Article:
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To the Editor We read with interest the study by Mustafa et al1 describing the experience of venovenous extracorporeal membrane oxygenation (ECMO) for coronavirus disease 2019 (COVID-19)–induced acute respiratory distress syndrome (ARDS), published in JAMA Surgery.
This publication is one of the largest case series describing the experience of venovenous ECMO support for COVID-19–induced ARDS from the United States. Initial reports from China suggested a very high mortality (84%-100%) in patients with COVID-19 who received ECMO support. However, recent studies from Europe have estimated the mortality burden in patients with COVID-19 supported with ECMO to be around 30%,2 which is similar to what is described in studies of patients with ARDS supported with ECMO outside the pandemic. The study by Mustafa et al1 reported an impressive survival benefit with ECMO support, with only 6 deaths of 40 patients (15% mortality). We are curious to know the authors’ opinion on what may have contributed to this improvement when the entry criteria remain similar to those from experienced ECMO centers in France.2
Driving pressure has been suggested to influence mortality in patients with ARDS, and steroid (dexamethasone) use has been reported to improve mortality in critically ill patients with COVID-19.3 Would the authors provide details about the reduction in driving pressure after ECMO initiation and steroid administration in their study cohort? The choice of cannulation configuration of dual-stage right atrium–to–pulmonary artery cannula use for ECMO support is intriguing. The authors state that this technique was chosen because of problems encountered in their first case with femoral-internal jugular cannulation configuration. Would the authors provide details about the right ventricular function of the study patients before ECMO initiation? If most patients had right ventricular dysfunction, is it possible to hypothesize that the dual-lumen cannula technique from the right atrium to pulmonary artery, bypassing the right ventricle, led to favorable outcomes?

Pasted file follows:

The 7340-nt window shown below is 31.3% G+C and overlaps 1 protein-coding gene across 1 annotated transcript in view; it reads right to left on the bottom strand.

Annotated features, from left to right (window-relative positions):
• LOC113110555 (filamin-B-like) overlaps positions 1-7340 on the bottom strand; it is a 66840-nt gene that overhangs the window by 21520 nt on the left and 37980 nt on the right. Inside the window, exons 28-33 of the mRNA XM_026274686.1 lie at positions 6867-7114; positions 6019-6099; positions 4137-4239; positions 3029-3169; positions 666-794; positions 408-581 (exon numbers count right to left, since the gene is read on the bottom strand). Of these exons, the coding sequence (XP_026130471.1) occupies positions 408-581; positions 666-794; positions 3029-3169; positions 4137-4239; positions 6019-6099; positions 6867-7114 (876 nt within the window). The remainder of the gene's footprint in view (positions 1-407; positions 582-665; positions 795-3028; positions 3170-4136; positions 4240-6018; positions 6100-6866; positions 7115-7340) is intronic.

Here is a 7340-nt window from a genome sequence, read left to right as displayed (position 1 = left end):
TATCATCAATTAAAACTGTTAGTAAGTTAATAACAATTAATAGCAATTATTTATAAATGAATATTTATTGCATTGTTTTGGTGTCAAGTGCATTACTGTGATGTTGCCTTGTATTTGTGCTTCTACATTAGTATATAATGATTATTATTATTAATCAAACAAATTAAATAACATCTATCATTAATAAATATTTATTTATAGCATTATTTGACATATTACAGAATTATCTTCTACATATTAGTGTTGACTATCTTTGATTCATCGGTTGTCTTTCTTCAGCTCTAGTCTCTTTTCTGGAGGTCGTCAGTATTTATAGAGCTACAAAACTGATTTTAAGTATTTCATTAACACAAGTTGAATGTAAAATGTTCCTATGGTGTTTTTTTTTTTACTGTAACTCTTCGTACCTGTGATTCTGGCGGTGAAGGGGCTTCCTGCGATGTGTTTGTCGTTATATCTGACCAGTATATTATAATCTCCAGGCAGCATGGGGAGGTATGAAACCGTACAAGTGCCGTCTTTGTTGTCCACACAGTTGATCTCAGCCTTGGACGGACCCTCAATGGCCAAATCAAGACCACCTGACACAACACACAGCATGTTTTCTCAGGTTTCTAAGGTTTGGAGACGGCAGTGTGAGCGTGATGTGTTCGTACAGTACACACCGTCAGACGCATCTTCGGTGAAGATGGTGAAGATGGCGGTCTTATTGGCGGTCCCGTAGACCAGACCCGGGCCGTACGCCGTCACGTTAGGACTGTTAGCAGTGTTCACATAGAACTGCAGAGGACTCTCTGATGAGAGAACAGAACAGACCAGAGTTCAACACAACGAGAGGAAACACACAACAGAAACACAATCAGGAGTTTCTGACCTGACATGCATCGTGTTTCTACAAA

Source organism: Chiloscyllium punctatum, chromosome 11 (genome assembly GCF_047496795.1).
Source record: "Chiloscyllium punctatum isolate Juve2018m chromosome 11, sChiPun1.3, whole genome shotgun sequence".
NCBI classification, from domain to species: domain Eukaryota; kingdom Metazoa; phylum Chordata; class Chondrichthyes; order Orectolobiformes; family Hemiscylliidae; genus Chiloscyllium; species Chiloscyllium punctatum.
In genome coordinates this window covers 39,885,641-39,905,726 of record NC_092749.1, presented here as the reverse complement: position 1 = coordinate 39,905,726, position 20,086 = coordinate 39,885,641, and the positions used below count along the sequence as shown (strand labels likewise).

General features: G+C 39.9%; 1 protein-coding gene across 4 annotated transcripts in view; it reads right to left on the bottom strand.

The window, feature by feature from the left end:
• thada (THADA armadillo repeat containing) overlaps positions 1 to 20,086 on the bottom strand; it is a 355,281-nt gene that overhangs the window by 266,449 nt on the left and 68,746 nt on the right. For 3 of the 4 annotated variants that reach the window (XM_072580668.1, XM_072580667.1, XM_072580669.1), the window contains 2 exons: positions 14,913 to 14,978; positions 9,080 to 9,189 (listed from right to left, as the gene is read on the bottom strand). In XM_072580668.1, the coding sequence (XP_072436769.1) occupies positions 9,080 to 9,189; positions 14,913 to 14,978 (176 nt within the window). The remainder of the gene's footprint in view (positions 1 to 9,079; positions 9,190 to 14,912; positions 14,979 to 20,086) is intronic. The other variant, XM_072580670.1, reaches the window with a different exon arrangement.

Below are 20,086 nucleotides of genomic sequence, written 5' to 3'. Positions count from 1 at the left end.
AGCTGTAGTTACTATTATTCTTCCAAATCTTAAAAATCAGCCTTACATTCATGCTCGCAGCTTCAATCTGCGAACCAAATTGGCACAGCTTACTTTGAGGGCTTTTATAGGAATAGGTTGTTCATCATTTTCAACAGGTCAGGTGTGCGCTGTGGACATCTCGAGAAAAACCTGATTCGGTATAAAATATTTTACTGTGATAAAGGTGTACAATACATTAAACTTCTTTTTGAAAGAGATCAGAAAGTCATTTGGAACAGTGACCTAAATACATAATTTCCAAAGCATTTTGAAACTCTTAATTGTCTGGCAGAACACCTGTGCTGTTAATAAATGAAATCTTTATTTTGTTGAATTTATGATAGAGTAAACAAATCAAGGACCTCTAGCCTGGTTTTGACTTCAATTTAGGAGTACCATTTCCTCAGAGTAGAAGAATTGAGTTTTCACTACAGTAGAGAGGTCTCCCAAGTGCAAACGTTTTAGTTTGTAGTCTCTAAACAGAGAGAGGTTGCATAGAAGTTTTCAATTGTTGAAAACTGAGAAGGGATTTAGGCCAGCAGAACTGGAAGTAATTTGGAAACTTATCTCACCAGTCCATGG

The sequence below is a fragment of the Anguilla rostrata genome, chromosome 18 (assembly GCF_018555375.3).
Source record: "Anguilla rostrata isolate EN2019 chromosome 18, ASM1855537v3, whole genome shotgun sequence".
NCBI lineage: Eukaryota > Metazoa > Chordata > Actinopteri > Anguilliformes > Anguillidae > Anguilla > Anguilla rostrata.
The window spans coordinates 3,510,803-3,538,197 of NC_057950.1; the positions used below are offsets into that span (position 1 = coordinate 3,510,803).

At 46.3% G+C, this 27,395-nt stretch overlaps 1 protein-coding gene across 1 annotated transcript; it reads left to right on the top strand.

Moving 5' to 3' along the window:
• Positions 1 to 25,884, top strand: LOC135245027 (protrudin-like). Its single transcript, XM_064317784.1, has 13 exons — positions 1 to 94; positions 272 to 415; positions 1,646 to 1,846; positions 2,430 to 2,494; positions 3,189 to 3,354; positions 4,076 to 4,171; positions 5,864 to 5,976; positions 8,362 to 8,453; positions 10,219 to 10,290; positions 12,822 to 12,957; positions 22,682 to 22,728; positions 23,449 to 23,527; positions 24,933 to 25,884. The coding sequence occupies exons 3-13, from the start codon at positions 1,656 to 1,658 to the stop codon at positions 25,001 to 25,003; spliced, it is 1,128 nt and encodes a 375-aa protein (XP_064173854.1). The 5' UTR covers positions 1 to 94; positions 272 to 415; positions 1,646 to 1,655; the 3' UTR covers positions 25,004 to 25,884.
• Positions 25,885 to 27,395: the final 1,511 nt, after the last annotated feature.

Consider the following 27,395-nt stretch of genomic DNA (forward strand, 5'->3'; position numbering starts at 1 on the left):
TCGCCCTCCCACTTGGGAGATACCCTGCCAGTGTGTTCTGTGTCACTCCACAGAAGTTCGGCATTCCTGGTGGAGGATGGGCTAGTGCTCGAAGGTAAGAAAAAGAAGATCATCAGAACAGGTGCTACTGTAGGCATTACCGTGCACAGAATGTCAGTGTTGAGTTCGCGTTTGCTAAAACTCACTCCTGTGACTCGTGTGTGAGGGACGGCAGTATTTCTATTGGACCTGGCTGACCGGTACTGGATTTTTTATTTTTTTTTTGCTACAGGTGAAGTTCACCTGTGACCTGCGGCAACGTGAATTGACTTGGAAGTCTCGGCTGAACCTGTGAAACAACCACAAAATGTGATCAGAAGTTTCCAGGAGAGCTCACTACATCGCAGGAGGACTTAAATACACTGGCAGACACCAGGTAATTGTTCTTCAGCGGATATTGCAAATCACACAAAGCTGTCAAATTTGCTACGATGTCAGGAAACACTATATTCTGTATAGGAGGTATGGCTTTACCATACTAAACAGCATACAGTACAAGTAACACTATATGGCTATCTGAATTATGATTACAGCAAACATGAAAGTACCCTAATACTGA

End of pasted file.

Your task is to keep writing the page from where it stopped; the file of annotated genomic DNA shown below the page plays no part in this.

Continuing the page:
Despite use of large-bore dual-lumen cannulas and higher therapeutic anticoagulation targets, the authors did not report any bleeding or neurologic complications in their patients, defying contemporary evidence.2,4 The blood flow in dual-lumen cannulas is generated by high pressures, and the large-bore dual-lumen cannulas are associated with increased intracranial and insertion site bleeding.5 We would appreciate the authors’ insight into the lack of bleeding and hemorrhagic stroke complications in their study cohort.
Corresponding Author: Chakradhar Venkata, MD, 625 S New Ballas Rd, Ste 7020, St Louis, MO 63141 (firstname.lastname@example.org).
Published Online: January 27, 2021. doi:10.1001/jamasurg.2020.6637
Conflict of Interest Disclosures: None reported.
Venkata C, Sermadevi V, Plisco M. Extracorporeal Membrane Oxygenation and Coronavirus Disease 2019. JAMA Surg. 2021;156(4):402–403. doi:10.1001/jamasurg.2020.6637
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